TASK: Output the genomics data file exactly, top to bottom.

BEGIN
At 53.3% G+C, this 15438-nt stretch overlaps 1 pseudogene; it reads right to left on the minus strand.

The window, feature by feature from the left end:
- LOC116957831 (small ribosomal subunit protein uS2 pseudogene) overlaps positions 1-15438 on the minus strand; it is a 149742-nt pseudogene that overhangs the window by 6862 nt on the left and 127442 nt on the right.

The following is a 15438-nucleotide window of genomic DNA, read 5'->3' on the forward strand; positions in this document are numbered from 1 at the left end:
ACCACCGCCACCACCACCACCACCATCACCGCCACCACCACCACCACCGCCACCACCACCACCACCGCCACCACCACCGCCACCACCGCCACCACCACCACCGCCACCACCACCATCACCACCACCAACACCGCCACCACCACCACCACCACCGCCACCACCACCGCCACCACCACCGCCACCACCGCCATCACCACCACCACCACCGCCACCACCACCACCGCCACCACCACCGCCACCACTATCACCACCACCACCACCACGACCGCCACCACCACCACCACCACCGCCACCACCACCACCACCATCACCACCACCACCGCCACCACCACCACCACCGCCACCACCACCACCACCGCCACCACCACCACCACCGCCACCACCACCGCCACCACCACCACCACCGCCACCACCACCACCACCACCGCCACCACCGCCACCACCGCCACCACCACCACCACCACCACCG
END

At 53.3% G+C, this 15438-nt stretch overlaps 1 pseudogene; it reads right to left on the minus strand.

The window, feature by feature from the left end:
- LOC116957831 (small ribosomal subunit protein uS2 pseudogene) overlaps positions 1-15438 on the minus strand; it is a 149742-nt pseudogene that overhangs the window by 6862 nt on the left and 127442 nt on the right.

The following is a 15438-nucleotide window of genomic DNA, read 5'->3' on the forward strand; positions in this document are numbered from 1 at the left end:
ACCACCGCCACCACCACCACCACCATCACCGCCACCACCACCACCACCGCCACCACCACCACCACCGCCACCACCACCGCCACCACCGCCACCACCACCACCGCCACCACCACCATCACCACCACCAACACCGCCACCACCACCACCACCACCGCCACCACCACCGCCACCACCACCGCCACCACCGCCATCACCACCACCACCACCGCCACCACCACCACCGCCACCACCACCGCCACCACTATCACCACCACCACCACCACGACCGCCACCACCACCACCACCACCGCCACCACCACCACCACCATCACCACCACCACCGCCACCACCACCACCACCGCCACCACCACCACCACCGCCACCACCACCACCACCGCCACCACCACCGCCACCACCACCACCACCGCCACCACCACCACCACCACCGCCACCACCGCCACCACCGCCACCACCACCACCACCACCACCG